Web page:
Alderney has five main beaches and all are clean quiet and definitely un-crowded. Several are
popular for water sports including windsurfing and surfing. The golden sand and clear waters make an ideal day out
for all the family. Most have easy access and parking is not a problem. Dogs are banned from most beaches
from 1st June to 30th September.
Only a few minutes walk from St Anne's and sheltered by the Breakwater, this is a clean golden
sandy bay ideal for all the family. Watch the ferries and fishing boats go in and out of the harbour and sailing
races are often held here. The Albert end of the bay rocky and ideal for rock-bait for fishermen. Dogs can be
walked along the common land behind the bay.
The bay is also popular for water skiing and windsurfing.
This half mile long sandy bay on the south east coast is ideal for young children. Nearby is the
causeway to Raz Island which is good for exploring when uncovered and where hundreds of shells can be found. The
water feels warmer here than other bays because of the gentle slope of the beach. There are also rock pools for
exploring and good angling from rocks below Essex Castle.
Access to the beach is from Longis Common where cars can be parked and is a paradise for
Corblets Beach is popular with families is regarded as excellent for swimmers and
wind-surfing. Although facing north, the bay does give shelter from easterly winds. It is also the best bay
for surf boarding.
Access to the bay is via a fairly steep flight of steps below Fort Corblets. At high tide some
will enjoy diving from rocks below the Fort.
Again popular with young families because of the sandy are in the middle, this small sheltered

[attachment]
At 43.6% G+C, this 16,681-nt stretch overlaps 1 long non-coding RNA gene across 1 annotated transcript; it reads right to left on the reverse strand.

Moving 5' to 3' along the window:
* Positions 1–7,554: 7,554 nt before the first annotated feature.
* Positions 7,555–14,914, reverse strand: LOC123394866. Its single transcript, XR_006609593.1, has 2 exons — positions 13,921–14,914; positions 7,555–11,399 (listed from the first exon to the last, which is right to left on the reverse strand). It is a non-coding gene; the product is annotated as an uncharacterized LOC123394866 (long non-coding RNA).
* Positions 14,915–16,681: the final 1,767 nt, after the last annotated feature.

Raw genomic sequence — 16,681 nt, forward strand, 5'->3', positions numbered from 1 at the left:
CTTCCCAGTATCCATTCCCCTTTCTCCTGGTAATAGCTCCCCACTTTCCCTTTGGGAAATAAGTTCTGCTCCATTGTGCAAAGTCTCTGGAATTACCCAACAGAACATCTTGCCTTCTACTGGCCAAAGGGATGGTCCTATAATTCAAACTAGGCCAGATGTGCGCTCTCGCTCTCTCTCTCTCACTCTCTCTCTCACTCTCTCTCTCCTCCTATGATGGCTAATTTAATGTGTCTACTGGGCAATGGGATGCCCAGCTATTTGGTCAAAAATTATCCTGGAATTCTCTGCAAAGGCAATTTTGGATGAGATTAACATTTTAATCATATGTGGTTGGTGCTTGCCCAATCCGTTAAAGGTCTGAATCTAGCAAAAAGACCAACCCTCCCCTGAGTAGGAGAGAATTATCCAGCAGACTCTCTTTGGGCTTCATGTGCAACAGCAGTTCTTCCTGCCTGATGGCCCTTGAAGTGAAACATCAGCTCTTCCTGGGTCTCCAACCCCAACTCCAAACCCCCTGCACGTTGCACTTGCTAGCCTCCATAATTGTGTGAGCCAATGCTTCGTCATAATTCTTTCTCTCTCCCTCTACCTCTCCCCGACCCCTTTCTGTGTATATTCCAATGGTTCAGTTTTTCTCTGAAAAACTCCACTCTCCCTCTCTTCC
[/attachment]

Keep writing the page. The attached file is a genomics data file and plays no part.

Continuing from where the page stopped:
beach adjoins Corblets Bay by a causeway which is covered at high tide. Swimming is considered safe and there are
also rocks to climb and rock pools to explore.
Easy access is via a grassy bank and a the grass area is popular for picnic lovers.
(Pronounced Soy) Another popular bay particularly with campers as the campsite is close by
separated only by sand-dunes. There is an expanse of soft white sand in the centre of the bay which makes it a hit
This beach is not good for swimming but tends to be favoured by naturalists and fishermen. It
consists mainly of shingle and slopes away steeply to the sea. Shore fishing is available and many angling
competitions are held at this bay during the year. Not recommended for swimming because of severe
Access is from a rough road past Fort Doyle.
Clonque is a gravelly beach and also has a large rocky area out towards the Swinge. but with
sandy places at low tide. There are rock pools galore full of small marine life.
Access is via an unmade road leading to Fort Clonque and also by using one of the three
causeways. Access can also be down the Clonque causeway when not covered by the tide.
The island of Burhou with its varied bird life is off this bay. The bay also sees fantastic
sunsets and so can be popular on summer evenings. There is no ban on dog walking.